Do you wanna rhyme,
all of the time,
so bad it’s a crime,
Like a poet,
who knows it?
Then check out Rhymesaurus, which combines a 115,000 word dictionary (containing full definitions), a thesaurus (containing 1000 word categories) and…more to the point… a 120,000 word rhyming dictionary…with no less than 21 different rhyme types…noch…
The program, from ‘Purple Room’ (as opposed to purple dinosaur) Publishing, couldn’t be simpler to use. Just type a word in the search field and press return/’search’. In a split second your results will be displayed in Rhymesaurus’ browser.
All search results are hyperlinked. Click a hyperlink and a brand new set of results will be generated accordingly. You can do this as many times as you want, surfing backwards and forwards between different sets of results by using the browser style backwards and forward buttons.
Below the search field are six radio buttons labelled ‘dictionary’, ‘thesaurus’, ‘rhyme’, ‘sounds like’, ‘wordsurf’ and ‘pattern’. These determine the function being performed and consequently the type of results generated.
The first two options are self explanatory. So is the third, which, when selected, adds a left menu bar, with a choice of 21 different types of rhyme that can be searched for, including perfect/nominative, first/last syllable rhymes, consonant, double consonant, assonant and amphisbaenic (if you don’t know what that means, you can always look it up in Rhymesaurus…) as well as pretty much every other type of rhyme you can think of…or didn’t know existed (don’t worry, the concise help menu explains what all 21 types of rhyme are).
The ‘sounds like’ option allows you to apply one of two standard computing algorithms, ‘Soundex’ and ‘Metaphone’, which use spelling to determine what a word sounds like and then find matches accordingly.
The ‘wordsurf’ option combines the features of a dictionary and thesaurus, but is greater than the sum of the parts, offering the facility to find results bearing a relationship to the searched word (e.g., types of illegal drugs or parts of an automatic weapon…my example…not the manufacturers…). This is done via two additional groups of radio buttons, ‘word type’ (verb, adjective, adverb or all) and ‘relationship’ (synonyms, antonyms, attributes, causes, derived from, entails, part of, parts, types of, type, etc.).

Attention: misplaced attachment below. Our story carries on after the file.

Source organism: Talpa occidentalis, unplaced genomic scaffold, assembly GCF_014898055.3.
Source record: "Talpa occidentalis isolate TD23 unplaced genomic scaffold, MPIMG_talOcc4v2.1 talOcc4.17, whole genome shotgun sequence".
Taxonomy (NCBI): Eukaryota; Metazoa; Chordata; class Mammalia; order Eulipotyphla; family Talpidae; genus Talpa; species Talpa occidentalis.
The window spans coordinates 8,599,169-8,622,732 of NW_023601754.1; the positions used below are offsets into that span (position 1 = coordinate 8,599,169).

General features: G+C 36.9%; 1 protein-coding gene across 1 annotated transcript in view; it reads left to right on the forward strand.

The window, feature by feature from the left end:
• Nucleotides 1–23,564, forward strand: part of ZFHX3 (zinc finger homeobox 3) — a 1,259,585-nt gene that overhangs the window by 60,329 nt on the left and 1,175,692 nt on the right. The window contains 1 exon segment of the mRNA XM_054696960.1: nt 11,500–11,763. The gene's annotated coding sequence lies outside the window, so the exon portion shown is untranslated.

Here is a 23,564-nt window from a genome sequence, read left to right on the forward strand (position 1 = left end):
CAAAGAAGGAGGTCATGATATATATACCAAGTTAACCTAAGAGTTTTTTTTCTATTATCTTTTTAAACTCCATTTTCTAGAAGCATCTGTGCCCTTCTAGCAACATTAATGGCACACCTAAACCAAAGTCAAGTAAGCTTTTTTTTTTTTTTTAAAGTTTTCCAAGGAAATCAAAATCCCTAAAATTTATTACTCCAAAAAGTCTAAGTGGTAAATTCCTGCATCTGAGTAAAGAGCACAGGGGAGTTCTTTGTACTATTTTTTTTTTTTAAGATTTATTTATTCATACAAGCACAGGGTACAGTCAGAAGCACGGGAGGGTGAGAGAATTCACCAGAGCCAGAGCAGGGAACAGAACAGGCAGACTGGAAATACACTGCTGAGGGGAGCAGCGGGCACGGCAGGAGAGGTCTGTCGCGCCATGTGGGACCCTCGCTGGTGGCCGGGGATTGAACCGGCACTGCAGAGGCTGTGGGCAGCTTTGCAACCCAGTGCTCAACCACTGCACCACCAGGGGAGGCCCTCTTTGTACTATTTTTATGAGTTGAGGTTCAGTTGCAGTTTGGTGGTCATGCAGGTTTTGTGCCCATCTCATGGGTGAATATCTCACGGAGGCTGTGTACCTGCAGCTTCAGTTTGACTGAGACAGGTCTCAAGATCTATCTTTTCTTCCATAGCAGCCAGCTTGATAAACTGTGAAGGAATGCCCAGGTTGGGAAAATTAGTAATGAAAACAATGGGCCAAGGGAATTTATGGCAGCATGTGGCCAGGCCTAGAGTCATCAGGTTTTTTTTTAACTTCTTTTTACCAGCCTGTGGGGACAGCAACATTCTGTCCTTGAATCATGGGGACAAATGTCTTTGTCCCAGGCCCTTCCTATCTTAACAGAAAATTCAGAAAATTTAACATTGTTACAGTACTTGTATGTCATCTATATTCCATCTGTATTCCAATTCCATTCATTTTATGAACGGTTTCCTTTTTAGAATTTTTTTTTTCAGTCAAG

Finally, the pattern matching tool allows you to search for words based on number of syllables and pattern of lexical stress, which is useful for anything that requires a specific metrical pattern.
On the downside, Rhymesaurus’ database, uses public domain electronic reference works derived from Roget’s Thesaurus…as published in 1911…and Webster’s dictionary…as published in 1913…since which time language has moved on and, as Purple Room admit, many modern words are missing. They also admit that The Carnegie Mellon University Pronouncing Dictionary, used by Rhymesaurus, which contains pronunciations for many words that are not in the dictionary or thesaurus, such as proper names, foreign words, etc., is likely to contain errors.
So even though Rhymesaurus is clearly at its best when composing nineteenth century American verse, it is nevertheless an extremely useful piece of software for contemporary composition as well as a good learning tool for anyone who wants to understand more about the way that language works…and at just $35, it’s also great value!
More info: www.purpleroom.com
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